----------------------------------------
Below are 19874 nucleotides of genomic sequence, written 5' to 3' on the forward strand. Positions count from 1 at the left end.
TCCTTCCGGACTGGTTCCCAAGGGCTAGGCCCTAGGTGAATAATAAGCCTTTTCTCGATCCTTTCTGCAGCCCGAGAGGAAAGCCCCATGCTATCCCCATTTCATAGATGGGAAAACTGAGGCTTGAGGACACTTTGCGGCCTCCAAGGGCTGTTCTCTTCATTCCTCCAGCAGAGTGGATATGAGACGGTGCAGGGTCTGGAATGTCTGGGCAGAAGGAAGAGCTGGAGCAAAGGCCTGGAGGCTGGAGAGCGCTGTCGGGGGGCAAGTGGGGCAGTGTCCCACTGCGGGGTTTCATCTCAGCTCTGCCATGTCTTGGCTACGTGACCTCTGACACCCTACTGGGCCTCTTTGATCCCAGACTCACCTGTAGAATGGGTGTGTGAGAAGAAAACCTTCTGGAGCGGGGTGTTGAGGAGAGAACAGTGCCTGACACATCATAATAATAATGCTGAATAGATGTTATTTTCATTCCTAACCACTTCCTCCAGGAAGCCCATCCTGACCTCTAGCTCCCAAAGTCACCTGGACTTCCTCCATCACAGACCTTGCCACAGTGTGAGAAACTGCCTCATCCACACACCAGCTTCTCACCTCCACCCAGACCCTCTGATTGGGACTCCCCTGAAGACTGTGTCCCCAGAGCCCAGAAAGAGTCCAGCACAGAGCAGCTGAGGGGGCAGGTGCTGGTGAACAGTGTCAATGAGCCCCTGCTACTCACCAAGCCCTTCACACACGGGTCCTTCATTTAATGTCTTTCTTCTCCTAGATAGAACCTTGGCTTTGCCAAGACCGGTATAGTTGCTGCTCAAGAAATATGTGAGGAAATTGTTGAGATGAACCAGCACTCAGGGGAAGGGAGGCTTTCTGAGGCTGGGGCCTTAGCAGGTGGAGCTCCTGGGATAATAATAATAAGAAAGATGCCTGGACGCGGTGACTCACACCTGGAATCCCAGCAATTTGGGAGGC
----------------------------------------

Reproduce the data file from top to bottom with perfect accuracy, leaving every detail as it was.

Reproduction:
Below are 19874 nucleotides of genomic sequence, written 5' to 3' on the forward strand. Positions count from 1 at the left end.
TCCTTCCGGACTGGTTCCCAAGGGCTAGGCCCTAGGTGAATAATAAGCCTTTTCTCGATCCTTTCTGCAGCCCGAGAGGAAAGCCCCATGCTATCCCCATTTCATAGATGGGAAAACTGAGGCTTGAGGACACTTTGCGGCCTCCAAGGGCTGTTCTCTTCATTCCTCCAGCAGAGTGGATATGAGACGGTGCAGGGTCTGGAATGTCTGGGCAGAAGGAAGAGCTGGAGCAAAGGCCTGGAGGCTGGAGAGCGCTGTCGGGGGGCAAGTGGGGCAGTGTCCCACTGCGGGGTTTCATCTCAGCTCTGCCATGTCTTGGCTACGTGACCTCTGACACCCTACTGGGCCTCTTTGATCCCAGACTCACCTGTAGAATGGGTGTGTGAGAAGAAAACCTTCTGGAGCGGGGTGTTGAGGAGAGAACAGTGCCTGACACATCATAATAATAATGCTGAATAGATGTTATTTTCATTCCTAACCACTTCCTCCAGGAAGCCCATCCTGACCTCTAGCTCCCAAAGTCACCTGGACTTCCTCCATCACAGACCTTGCCACAGTGTGAGAAACTGCCTCATCCACACACCAGCTTCTCACCTCCACCCAGACCCTCTGATTGGGACTCCCCTGAAGACTGTGTCCCCAGAGCCCAGAAAGAGTCCAGCACAGAGCAGCTGAGGGGGCAGGTGCTGGTGAACAGTGTCAATGAGCCCCTGCTACTCACCAAGCCCTTCACACACGGGTCCTTCATTTAATGTCTTTCTTCTCCTAGATAGAACCTTGGCTTTGCCAAGACCGGTATAGTTGCTGCTCAAGAAATATGTGAGGAAATTGTTGAGATGAACCAGCACTCAGGGGAAGGGAGGCTTTCTGAGGCTGGGGCCTTAGCAGGTGGAGCTCCTGGGATAATAATAATAAGAAAGATGCCTGGACGCGGTGACTCACACCTGGAATCCCAGCAATTTGGGAGGC